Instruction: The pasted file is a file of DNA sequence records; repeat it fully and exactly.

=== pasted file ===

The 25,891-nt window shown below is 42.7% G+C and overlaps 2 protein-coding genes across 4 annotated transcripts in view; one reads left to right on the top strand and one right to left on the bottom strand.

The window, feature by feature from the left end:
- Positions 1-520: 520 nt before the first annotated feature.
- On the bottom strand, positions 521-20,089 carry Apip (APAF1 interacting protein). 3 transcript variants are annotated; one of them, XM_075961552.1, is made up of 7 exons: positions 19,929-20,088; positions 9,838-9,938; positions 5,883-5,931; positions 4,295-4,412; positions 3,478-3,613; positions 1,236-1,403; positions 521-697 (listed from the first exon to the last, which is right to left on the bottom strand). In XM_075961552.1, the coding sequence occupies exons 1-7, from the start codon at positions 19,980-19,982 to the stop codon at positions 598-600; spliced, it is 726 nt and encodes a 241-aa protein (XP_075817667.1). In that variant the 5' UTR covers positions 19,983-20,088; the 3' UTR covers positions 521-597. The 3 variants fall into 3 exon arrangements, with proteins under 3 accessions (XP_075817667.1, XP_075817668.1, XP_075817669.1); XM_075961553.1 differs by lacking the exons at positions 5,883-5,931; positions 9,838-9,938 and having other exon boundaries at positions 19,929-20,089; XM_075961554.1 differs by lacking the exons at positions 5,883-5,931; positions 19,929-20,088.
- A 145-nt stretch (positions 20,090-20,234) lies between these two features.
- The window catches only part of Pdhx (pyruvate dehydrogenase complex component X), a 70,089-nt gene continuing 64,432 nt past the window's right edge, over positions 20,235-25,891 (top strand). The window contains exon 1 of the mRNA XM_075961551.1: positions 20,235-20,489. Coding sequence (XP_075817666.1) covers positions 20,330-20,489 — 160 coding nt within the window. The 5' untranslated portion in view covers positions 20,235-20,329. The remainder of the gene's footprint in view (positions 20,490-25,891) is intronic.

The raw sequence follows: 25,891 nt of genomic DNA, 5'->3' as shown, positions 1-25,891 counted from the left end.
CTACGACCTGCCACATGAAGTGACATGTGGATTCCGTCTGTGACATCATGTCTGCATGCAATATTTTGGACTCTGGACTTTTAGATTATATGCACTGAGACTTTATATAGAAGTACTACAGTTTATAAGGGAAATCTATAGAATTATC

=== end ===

The 25,891-nt window shown below is 42.7% G+C and overlaps 2 protein-coding genes across 4 annotated transcripts in view; one reads left to right on the top strand and one right to left on the bottom strand.

The window, feature by feature from the left end:
- Positions 1-520: 520 nt before the first annotated feature.
- On the bottom strand, positions 521-20,089 carry Apip (APAF1 interacting protein). 3 transcript variants are annotated; one of them, XM_075961552.1, is made up of 7 exons: positions 19,929-20,088; positions 9,838-9,938; positions 5,883-5,931; positions 4,295-4,412; positions 3,478-3,613; positions 1,236-1,403; positions 521-697 (listed from the first exon to the last, which is right to left on the bottom strand). In XM_075961552.1, the coding sequence occupies exons 1-7, from the start codon at positions 19,980-19,982 to the stop codon at positions 598-600; spliced, it is 726 nt and encodes a 241-aa protein (XP_075817667.1). In that variant the 5' UTR covers positions 19,983-20,088; the 3' UTR covers positions 521-597. The 3 variants fall into 3 exon arrangements, with proteins under 3 accessions (XP_075817667.1, XP_075817668.1, XP_075817669.1); XM_075961553.1 differs by lacking the exons at positions 5,883-5,931; positions 9,838-9,938 and having other exon boundaries at positions 19,929-20,089; XM_075961554.1 differs by lacking the exons at positions 5,883-5,931; positions 19,929-20,088.
- A 145-nt stretch (positions 20,090-20,234) lies between these two features.
- The window catches only part of Pdhx (pyruvate dehydrogenase complex component X), a 70,089-nt gene continuing 64,432 nt past the window's right edge, over positions 20,235-25,891 (top strand). The window contains exon 1 of the mRNA XM_075961551.1: positions 20,235-20,489. Coding sequence (XP_075817666.1) covers positions 20,330-20,489 — 160 coding nt within the window. The 5' untranslated portion in view covers positions 20,235-20,329. The remainder of the gene's footprint in view (positions 20,490-25,891) is intronic.

The raw sequence follows: 25,891 nt of genomic DNA, 5'->3' as shown, positions 1-25,891 counted from the left end.
CTACGACCTGCCACATGAAGTGACATGTGGATTCCGTCTGTGACATCATGTCTGCATGCAATATTTTGGACTCTGGACTTTTAGATTATATGCACTGAGACTTTATATAGAAGTACTACAGTTTATAAGGGAAATCTATAGAATTATC